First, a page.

Giving Away Our Heart: Dorothy Day Center’s Kathy Crawford Leaves for John Jay


Crawford is the associate director at Lincoln Center for the Dorothy Day Center for Service and Justice. JON BJÖRNSON/THE OBSERVER


Kathy Crawford, associate director at Lincoln Center for the Dorothy Day Center for Service and Justice, is tireless. Most McMahon Hall residents, when walking through the tunnels, don’t realize that in the corner office of the Dorothy Day Center sits one of the Fordham community’s most essential members. This has been Crawford’s final semester at Fordham Lincoln Center (FLC) before she leaves to lead experiential learning programs at the neighboring John Jay College. Crawford has dedicated her time at Fordham to a cause that is so noble, yet often seems utterly unachievable: making Fordham students care.

The Dorothy Day Office specializes in developing programs to help Fordham students be neighborly to its communities in the Bronx and Manhattan, making Crawford the person in charge of all neighborly efforts. With every social justice issue that comes to light on Fordham’s campuses, Crawford leads the students in putting together events to help our school community live and learn together in kinder, healthier ways. Crawford is the hidden influence behind many of the events on our campus. Every town hall, fundraiser, protest, awareness-raising event and the very community and justice-building tenets upon which several social justice-oriented clubs are built were either partly organized by Crawford or students she trained. If every Fordham student who in some way worked with the Dorothy Day Center is a neuron in the nervous system of its social consciousness, Crawford is the undisputed brain.

But even more than being the brain, Crawford has been the ever-pumping heart of Dorothy Day. Learning from her as a previous member of the now-defunct Social Justice Leader program gave me the lesson that completely shaped how I think about social justice work, that forming a community of joy and support is the foundation upon which all of your organizing is done. It is the joy that Crawford has brought to her work at Fordham that draws students to her and the Dorothy Day Center. There certainly are not any other community leaders I know who transition from discussions of academic texts unpacking white privilege to leading dance-offs to Whitney Houston’s “I Wanna Dance With Somebody” with the leadership and poise of Crawford.

I sat down with Crawford for an exit interview of sorts, in which we discussed her departure and the future of the Dorothy Day Center, and I was reminded that Fordham is truly losing a gem in her.

Shannon Constantine (SC): What do you most want Fordham students to do to continue working for social justice causes in your absence?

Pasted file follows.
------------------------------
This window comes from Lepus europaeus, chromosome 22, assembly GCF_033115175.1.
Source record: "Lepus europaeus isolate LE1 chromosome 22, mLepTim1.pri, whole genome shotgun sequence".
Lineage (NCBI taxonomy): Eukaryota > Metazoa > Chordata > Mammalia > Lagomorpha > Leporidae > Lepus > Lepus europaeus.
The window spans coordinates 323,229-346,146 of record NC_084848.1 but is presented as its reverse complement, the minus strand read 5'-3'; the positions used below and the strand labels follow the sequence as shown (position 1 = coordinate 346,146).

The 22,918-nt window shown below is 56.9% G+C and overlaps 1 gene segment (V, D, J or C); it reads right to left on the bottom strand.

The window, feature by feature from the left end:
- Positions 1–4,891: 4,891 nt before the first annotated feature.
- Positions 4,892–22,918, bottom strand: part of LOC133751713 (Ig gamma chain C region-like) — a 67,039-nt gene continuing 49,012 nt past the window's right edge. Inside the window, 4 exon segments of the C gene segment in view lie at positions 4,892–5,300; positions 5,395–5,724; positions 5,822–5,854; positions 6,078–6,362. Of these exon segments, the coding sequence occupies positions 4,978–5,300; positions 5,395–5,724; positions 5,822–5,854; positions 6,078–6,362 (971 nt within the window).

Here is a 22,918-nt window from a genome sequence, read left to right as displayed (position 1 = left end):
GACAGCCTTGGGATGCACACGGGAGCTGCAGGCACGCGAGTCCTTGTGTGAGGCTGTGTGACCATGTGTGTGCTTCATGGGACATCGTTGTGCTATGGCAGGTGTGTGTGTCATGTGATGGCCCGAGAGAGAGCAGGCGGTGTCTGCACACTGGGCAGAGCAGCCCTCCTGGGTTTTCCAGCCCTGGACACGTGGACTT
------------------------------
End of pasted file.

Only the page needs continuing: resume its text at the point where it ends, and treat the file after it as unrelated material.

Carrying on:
Kathy Crawford (KC): I think still getting involved. I think there’s many ways that students, even regardless of not being connected to our office, they’re still being engaged in social justice. Just continuing to create community on campus, continuing to connect to each other, and connecting to the larger NYC community and the larger Lincoln Center community is really important to do within your four years of college.

SC: What would you like Fordham to do as an institution to promote its social justice and service programs in your absence?

KC: I think still engage community. I think that, especially when we talk about it in the Lincoln Center neighborhood, what is our responsibility to this neighborhood as an institution? And so I think Fordham can play a really powerful role in really supporting; we’ve started to do that more. But starting to support the local high schools, and supporting the local organizations in a deeper, more mutually beneficial way.

SC: How do you see your role changing as you go to John Jay?

KC: I’ll be in a different position, more like a managerial position, so I’ll be supporting and supervising other people. I’ll still be doing experiential learning, which is something I love to do in service learning, so I’m excited that I’ll get to continue to do that work. It’ll just look different, especially because I’ll be working out of the Center for Career and Professional Development. So it’s a completely different division and department to work through.

SC: What do you hope your legacy is as director of the Dorothy Day Program will be?

KC: Oh, my legacy … I think, just seeing students come back and seeing what students do after college and who they become has been one of the most rewarding things in my work here for the past nine years. It’s seeing students really transform who they are and who they believe themselves to be, especially as agents of change throughout their four years and then continuing that outside of Fordham. I think that’s one of the most powerful things to be a part of this center and to have worked here so long is to see all the students that have come back and just see what they’re doing.

SC: You’ve clearly had a great effect on the lives of the Fordham students here. And what is the greatest effect that Fordham students you’ve worked with have had on you?

KC: I’ve learned so much from Fordham students. I’ve just liked their compassion, how to be compassionate, how to create community, how to be a real stand for what you believe in and a stand in really creating change. They’ve kept me young, they’ve kept me hip, (laughs) … I think it’s just been really special getting to know students on a completely different level and getting to be in relationships with them in a completely different way that I’ve learned how to create community outside of Fordham. So that’s been really special and something that I will forever remember from Fordham students.